Feds won’t sue to reverse state marijuana laws

The Obama administration on Thursday said it would not sue to undo laws legalizing marijuana in 20 states, although it will monitor operations in those states to make sure they do not run afoul of several enforcement priorities.

Washington and Colorado recently began allowing small amounts of marijuana to be used recreationally, while 18 other states and the District of Columbia permit the use of marijuana for medical purposes.

In a phone call on Thursday afternoon, Attorney General Eric H. Holder Jr. explained the government’s “trust but verify” approach to Gov. Jay Inslee of Washington and Gov. John W. Hickenlooper of Colorado, a Justice Department official said.

In a memo sent to federal prosecutors nationwide on Thursday, James M. Cole, the deputy attorney general, laid out eight priority enforcement areas. They are aimed at preventing marijuana sales to children, illegal cartel activity, interstate trafficking of marijuana, and violence and accidents involving the drug…

Mr. Cole is scheduled to testify on Sept. 10 at a Senate Judiciary Committee hearing focused on clarifying the administration’s stance on the state laws. Mr. Holder was also invited, but he is not expected to attend.

Senator Patrick J. Leahy, Democrat of Vermont and the chairman of the committee, said the administration should respect the state laws.

“It is important, especially at a time of budget constraints, to determine whether it is the best use of federal resources to prosecute the personal or medicinal use of marijuana in states that have made such consumption legal,” Mr. Leahy said. “I believe that these state laws should be respected. At a minimum, there should be guidance about enforcement from the federal government.”

President Obama still doesn’t support changing federal laws regulating marijuana, laws which treat cannabis as a dangerous substance with no medical value. Apparently, he still values the hypocrite and idjit vote critical only to Republicans.

He’s also a politician of sufficient cunning to realize that history is catching up with the kind of stupid politicians who passed laws criminalizing marijuana in the first place. Just like fools who went along with regulations restricting the civil rights of minorities. Those chickens are coming home to roost on a daily basis.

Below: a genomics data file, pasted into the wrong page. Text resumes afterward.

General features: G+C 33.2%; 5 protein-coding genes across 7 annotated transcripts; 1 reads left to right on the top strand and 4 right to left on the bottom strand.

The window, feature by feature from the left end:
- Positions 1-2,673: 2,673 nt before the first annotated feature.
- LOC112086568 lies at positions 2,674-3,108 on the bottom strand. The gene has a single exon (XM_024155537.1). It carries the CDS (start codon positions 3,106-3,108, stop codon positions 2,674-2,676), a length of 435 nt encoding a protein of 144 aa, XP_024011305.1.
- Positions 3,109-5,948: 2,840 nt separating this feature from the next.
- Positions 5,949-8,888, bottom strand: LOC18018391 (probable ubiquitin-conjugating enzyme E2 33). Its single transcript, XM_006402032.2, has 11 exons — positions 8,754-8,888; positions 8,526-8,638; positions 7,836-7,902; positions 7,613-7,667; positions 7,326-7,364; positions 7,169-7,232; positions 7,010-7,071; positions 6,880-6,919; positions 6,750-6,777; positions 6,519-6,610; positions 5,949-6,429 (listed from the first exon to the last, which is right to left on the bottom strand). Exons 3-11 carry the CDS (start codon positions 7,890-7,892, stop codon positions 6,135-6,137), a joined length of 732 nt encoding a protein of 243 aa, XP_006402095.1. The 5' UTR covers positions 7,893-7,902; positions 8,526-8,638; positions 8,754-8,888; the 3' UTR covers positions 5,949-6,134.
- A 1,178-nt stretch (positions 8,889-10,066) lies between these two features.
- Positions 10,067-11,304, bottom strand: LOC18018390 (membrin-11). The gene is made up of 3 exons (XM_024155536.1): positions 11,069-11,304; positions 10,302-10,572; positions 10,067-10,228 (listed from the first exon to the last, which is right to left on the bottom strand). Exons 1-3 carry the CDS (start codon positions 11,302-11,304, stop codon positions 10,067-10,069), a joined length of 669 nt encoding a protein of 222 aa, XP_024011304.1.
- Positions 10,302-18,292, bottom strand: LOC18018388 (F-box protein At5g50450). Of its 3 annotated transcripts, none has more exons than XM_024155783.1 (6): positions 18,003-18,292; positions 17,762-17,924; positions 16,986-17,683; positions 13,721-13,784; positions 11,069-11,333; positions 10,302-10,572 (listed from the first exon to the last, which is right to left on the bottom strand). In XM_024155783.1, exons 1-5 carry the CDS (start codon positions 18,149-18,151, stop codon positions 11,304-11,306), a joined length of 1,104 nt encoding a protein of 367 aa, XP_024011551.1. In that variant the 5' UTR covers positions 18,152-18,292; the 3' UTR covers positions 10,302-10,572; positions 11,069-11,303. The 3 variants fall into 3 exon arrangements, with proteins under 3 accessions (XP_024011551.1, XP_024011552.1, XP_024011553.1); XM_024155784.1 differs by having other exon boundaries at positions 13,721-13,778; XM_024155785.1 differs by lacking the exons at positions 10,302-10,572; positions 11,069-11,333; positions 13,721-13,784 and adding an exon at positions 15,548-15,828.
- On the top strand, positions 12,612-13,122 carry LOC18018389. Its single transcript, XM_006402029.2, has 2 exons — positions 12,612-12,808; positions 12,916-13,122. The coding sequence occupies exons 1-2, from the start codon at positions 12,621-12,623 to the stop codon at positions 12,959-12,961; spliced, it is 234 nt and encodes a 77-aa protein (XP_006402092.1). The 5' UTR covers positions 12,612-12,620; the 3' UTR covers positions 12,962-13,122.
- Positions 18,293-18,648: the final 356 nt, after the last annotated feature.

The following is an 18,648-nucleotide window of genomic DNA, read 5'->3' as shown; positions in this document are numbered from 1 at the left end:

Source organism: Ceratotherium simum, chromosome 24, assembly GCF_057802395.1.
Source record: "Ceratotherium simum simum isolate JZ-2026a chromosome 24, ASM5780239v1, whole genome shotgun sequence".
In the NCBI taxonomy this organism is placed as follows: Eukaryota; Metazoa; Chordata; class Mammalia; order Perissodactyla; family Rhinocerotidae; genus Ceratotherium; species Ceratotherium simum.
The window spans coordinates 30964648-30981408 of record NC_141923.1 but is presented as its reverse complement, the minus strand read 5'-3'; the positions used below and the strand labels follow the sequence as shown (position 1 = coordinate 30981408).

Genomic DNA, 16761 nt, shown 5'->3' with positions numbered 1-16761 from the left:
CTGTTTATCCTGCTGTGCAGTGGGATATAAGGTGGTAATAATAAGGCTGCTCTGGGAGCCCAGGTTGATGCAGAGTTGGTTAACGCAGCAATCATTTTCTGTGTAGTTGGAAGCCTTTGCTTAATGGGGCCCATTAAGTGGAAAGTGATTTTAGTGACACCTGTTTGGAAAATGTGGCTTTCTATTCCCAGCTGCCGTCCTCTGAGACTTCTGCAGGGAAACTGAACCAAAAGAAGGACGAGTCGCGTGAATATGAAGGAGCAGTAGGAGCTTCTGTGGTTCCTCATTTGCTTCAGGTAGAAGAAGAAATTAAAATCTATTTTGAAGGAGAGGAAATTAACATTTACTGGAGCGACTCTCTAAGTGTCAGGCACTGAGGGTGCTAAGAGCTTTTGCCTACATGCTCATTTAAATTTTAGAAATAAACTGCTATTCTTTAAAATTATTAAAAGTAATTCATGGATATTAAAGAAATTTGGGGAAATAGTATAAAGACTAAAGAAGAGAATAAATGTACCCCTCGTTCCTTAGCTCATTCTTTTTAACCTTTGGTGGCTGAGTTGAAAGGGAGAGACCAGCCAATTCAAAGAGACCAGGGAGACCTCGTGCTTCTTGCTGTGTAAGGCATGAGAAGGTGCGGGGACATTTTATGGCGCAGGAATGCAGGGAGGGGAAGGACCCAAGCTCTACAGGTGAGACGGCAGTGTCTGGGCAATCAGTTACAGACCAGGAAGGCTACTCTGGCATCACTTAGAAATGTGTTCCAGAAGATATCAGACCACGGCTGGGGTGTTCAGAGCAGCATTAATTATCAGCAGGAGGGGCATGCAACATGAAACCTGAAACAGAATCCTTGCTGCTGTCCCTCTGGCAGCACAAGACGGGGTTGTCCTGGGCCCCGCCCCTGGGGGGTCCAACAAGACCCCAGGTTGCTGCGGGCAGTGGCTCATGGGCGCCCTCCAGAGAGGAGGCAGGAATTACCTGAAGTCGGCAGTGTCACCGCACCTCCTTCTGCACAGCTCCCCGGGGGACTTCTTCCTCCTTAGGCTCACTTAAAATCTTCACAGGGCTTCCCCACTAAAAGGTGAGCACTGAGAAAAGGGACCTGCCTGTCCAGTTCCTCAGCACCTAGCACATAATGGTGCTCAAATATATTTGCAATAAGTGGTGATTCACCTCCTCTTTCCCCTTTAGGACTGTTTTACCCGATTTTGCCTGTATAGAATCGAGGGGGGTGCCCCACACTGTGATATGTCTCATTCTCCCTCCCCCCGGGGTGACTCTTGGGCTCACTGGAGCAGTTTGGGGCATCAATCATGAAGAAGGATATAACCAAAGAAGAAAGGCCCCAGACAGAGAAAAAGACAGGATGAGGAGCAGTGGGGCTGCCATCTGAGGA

3 thoughts on “Feds won’t sue to reverse state marijuana laws

  1. drugsandotherthings says:

    Ah yes, the memo from Assitant AG James Cole. Reminiscent of the infamous memo from Cole in 2009 regarding medical cannabis. Which of course was followed by DEA raids. And IRS harassment- from pressuring banks and credit card companies to not do business with “legal” dispensaries to refusal to accept legitimate business deductions of dispensaries (after years of happily cashing their tax checks), to targeting property owners of legal dispensaries and threatening seizure of said properties, to harassment over federal drug laws prohibiting being near schools/parks- even in cases where the dispensaries came first (and despite these laws not applying to pharmacies that distribute drugs such as oxycontin).

    So, I guess, we will see more of the same thuggery…

    A shame since the placement of cannabis in schedule 1 (or arguaby- any of the existing schedules) violates the very structure of the law. Cannabis is neither highly addictive nor lacking in medical use- the very requirement for Schedule 1. (even cocaine is a step down at schedule II ). And of course- after the Nixon administration used powers to “emergency schedule” cannabis, the scientific/medical panel set up to acess the drug issued their report several years later- calling for decriminilization.

    ahhh…reefer madness

    • eideard says:

      Absolutely right.

      Here in NM, we are the poster child for thoroughly regulated medical marijuana distribution with oversight and strict enforcement. And if you’re a licensed grower or distributor you can walk into a locally-owned, federally-licensed community bank – and you cannot open a bank account of any kind.

      Contemptible federal rules from an opportunist, cowardly government.

  2. Mark says:

    Lets face it. The corporatocracy benefits immensely from ganja’s illegality and its in no way in the interests of President or Party to change this.

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